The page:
So well, that's great, isn't it?
If I had definitive proof it was fake I'd march off ot the police and take out a private legal action, but I don't know how to get it analysed independently.
I cannot even find out what the real tablets are supposed to look like - should they have a serial number for example? These ones don't. Unless the manufacturer collaborates I doubt I will be able to check this.
Any idea how that could be done?
Hmmm, you might to think twice before going up against a crowd like the counterfeiters.
That's what I've been thinking too! Pretty dangerous people there, and if TV programs are right------ (!) how do you know the police don't have their fingers in the pie?
Back to the thing you probably CAN do, just for your own knowledge, is to find a site in Italy/Europe that will show a picture of the tablet how it SHOULD look.
I couldn't find a site comparable to the pill identifier site we have here in Italy. (Got to read some funny translations of Italian to English that Google provided, though. LOL) Maybe you can.
The word you want is 'imprint'---- if you can find a pill identifier site that number is an important one. Can;t say that a counterfeit pill might not also use that number. Sorry. :(
About your reaction to the Bassado------ I had as bad a one to a different type of doxy I once took, even though the doxy I normally took only produced a mild nausea. The site for Bassado listed the symptoms that had as ones that might be expected. Just saying.
Be careful with 'reporting' it given the prevalence of the Mafia where you are.
There are criminal gangs everywhere ... Even 'The Godfather' movies spent much of their time focussed on the US, and from what I read, the Russian gangs etc. are much more active and dangerous these days. fwiw
I would not be surprised at all if counterfitters were cranking up their Doxy production lately. Since there's been a shortage, the price spiked way up. High prices draw all sorts of people out from under rocks.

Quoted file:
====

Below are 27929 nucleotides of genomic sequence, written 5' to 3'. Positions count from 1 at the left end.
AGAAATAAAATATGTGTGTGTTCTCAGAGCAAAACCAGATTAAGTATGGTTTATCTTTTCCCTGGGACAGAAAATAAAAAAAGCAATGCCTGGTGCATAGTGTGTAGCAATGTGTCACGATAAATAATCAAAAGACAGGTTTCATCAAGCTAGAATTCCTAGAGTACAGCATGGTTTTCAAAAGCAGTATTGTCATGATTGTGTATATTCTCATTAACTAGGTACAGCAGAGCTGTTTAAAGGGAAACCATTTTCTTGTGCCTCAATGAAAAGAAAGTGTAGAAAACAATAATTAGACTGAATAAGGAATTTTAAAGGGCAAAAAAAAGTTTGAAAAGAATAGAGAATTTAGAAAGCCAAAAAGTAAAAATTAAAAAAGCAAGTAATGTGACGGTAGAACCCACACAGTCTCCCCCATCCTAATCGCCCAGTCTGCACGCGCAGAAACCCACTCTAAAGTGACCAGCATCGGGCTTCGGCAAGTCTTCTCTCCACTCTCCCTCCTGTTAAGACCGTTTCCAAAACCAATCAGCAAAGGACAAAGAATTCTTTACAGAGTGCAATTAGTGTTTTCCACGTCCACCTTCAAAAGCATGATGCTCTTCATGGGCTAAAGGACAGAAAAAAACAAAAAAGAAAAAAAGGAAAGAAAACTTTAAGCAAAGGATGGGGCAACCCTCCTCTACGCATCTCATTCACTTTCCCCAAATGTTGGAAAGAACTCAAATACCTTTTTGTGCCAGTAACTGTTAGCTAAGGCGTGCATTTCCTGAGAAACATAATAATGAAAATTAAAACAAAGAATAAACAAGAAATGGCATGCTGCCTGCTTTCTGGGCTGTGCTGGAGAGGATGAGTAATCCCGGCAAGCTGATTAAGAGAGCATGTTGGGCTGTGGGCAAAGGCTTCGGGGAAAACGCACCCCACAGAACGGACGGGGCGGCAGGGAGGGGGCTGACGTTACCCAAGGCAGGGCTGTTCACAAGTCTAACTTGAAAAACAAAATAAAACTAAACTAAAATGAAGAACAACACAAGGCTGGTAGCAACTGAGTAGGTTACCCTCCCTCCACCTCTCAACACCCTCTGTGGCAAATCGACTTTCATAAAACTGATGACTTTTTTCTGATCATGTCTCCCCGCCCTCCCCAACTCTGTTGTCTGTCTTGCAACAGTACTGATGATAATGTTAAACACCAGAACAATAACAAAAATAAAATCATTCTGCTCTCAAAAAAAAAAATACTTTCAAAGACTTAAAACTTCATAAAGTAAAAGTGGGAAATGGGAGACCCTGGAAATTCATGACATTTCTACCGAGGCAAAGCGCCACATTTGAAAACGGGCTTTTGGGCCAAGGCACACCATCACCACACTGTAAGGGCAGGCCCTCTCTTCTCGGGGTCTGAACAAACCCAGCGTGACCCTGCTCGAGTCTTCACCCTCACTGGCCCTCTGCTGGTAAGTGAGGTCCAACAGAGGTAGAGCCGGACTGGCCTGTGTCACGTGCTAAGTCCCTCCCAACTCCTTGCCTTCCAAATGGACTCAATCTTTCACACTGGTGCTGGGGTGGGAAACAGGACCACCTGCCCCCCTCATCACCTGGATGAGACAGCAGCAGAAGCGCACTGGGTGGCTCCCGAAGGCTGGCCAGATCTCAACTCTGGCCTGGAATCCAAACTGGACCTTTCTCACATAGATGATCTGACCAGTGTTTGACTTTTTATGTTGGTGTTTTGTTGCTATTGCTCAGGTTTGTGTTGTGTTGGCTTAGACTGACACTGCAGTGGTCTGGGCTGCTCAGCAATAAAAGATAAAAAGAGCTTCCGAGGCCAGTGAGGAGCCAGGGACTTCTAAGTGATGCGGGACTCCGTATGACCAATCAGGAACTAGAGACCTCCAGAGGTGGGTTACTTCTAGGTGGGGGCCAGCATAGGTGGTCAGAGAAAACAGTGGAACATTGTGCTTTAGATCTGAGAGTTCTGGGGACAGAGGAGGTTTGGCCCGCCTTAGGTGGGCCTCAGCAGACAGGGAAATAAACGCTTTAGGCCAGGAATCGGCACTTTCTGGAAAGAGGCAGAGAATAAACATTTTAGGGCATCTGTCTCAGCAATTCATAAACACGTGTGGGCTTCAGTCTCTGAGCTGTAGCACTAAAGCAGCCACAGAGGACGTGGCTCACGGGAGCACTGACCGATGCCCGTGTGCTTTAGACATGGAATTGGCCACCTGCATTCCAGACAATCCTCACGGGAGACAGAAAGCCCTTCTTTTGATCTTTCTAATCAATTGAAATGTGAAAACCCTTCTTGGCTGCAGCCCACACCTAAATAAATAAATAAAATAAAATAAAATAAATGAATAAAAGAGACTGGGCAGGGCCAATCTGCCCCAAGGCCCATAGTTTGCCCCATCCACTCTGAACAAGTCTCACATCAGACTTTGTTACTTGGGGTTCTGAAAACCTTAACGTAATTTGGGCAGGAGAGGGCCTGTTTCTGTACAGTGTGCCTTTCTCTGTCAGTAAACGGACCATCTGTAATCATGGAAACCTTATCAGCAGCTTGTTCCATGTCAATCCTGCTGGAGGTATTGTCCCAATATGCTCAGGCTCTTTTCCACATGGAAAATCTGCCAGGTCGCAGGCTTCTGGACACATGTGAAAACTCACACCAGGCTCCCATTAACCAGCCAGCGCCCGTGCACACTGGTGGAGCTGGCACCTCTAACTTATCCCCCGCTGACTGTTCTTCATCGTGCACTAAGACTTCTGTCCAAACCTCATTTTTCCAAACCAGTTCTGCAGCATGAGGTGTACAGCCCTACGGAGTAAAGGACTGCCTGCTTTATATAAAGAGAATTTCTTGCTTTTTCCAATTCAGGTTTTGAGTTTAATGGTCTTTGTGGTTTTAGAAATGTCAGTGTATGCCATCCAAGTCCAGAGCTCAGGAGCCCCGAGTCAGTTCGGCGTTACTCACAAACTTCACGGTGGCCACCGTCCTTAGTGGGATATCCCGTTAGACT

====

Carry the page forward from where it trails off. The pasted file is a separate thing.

I chuckled at your comment about the government not believing there's any crime. Haven't I been reading stories for the last few years about rampant crime in Italian government? Perhaps their definition of crime is quite different than some other places! Or maybe they've spent all their prosecutorial budget trying and retrying Amanda Knox, so there isn't any left to go after drug counterfitters. ;)
I wasn't able to help you before but I do tuck things in the back of my mind (grin) and I found this just today.
I don't know if this is what happened to you. (The article is about these drugs being sold in the U.S. but they may also be sold in other countries.)
I'm going to make this a new thread also, for it might impact to others who are buying drugs that originated in India from this manufacturer.
"More than 80% of active pharmaceutical ingredients for all U.S. drugs now come from overseas, as do 40% of finished pills and capsules."
"Ranbaxy sells the following generic medications in the United States, including some frequently perscribed for treatment of Lyme disease and co-infections including generic Plaquenil, Doxycycline, Minocycline"
Entire article here:
Thanks for the link.
my own digging did reveal that India (along with China) is teh leading producer of fake pharmaceuticals.
I spokje to my sister too about this. She took her fake thyroid meds to various pharmacists and eventually found an Indian pharmacist who did a lot of investigating and reporting to authorities and told her stories like this happen a lot in India. He also found out that sometimes the substandard drugs are not even a result of fraud, but just poor quality control. For example, thyroid drugs have to be kept within a narrow temperature range to avoid. If they are made in India and they don't use expensive, temperature controlled transportation, for example, an originally legitimate drug will become inactive.
"For example, thyroid drugs have to be kept within a narrow temperature range to avoid. If they are made in India and they don't use expensive, temperature controlled transportation, for example, an originally legitimate drug will become inactive."
Good point. I posted the warning about Ranbaxy because those drugs were found to be inferior/dangerous because of intentional fraud, according to Forbes.
But there are inadvertent ways for drugs to be 'inferior' and temperature control is one of them. And not just in India or China.